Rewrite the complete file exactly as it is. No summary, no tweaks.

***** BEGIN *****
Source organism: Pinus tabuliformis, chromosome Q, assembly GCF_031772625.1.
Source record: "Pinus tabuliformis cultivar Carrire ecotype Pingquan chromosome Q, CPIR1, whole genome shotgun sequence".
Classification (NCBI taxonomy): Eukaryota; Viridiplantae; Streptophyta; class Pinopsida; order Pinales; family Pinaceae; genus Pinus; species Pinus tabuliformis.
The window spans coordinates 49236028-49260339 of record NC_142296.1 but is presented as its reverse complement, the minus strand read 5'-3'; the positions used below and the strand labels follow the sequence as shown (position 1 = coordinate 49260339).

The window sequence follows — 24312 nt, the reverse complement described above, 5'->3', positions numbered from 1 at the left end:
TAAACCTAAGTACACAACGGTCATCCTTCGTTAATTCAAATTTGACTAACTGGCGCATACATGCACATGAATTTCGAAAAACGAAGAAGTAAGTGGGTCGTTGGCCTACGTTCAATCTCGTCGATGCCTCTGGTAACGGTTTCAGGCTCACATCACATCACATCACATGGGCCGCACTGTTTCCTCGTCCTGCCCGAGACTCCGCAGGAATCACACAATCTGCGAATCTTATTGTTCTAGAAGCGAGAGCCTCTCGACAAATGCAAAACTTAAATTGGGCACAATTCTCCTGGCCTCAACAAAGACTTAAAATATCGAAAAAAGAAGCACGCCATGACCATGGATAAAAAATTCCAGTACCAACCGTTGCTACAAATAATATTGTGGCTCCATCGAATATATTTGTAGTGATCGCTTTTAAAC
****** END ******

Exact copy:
Source organism: Pinus tabuliformis, chromosome Q, assembly GCF_031772625.1.
Source record: "Pinus tabuliformis cultivar Carrire ecotype Pingquan chromosome Q, CPIR1, whole genome shotgun sequence".
Classification (NCBI taxonomy): Eukaryota; Viridiplantae; Streptophyta; class Pinopsida; order Pinales; family Pinaceae; genus Pinus; species Pinus tabuliformis.
The window spans coordinates 49236028-49260339 of record NC_142296.1 but is presented as its reverse complement, the minus strand read 5'-3'; the positions used below and the strand labels follow the sequence as shown (position 1 = coordinate 49260339).

The window sequence follows — 24312 nt, the reverse complement described above, 5'->3', positions numbered from 1 at the left end:
TAAACCTAAGTACACAACGGTCATCCTTCGTTAATTCAAATTTGACTAACTGGCGCATACATGCACATGAATTTCGAAAAACGAAGAAGTAAGTGGGTCGTTGGCCTACGTTCAATCTCGTCGATGCCTCTGGTAACGGTTTCAGGCTCACATCACATCACATCACATGGGCCGCACTGTTTCCTCGTCCTGCCCGAGACTCCGCAGGAATCACACAATCTGCGAATCTTATTGTTCTAGAAGCGAGAGCCTCTCGACAAATGCAAAACTTAAATTGGGCACAATTCTCCTGGCCTCAACAAAGACTTAAAATATCGAAAAAAGAAGCACGCCATGACCATGGATAAAAAATTCCAGTACCAACCGTTGCTACAAATAATATTGTGGCTCCATCGAATATATTTGTAGTGATCGCTTTTAAAC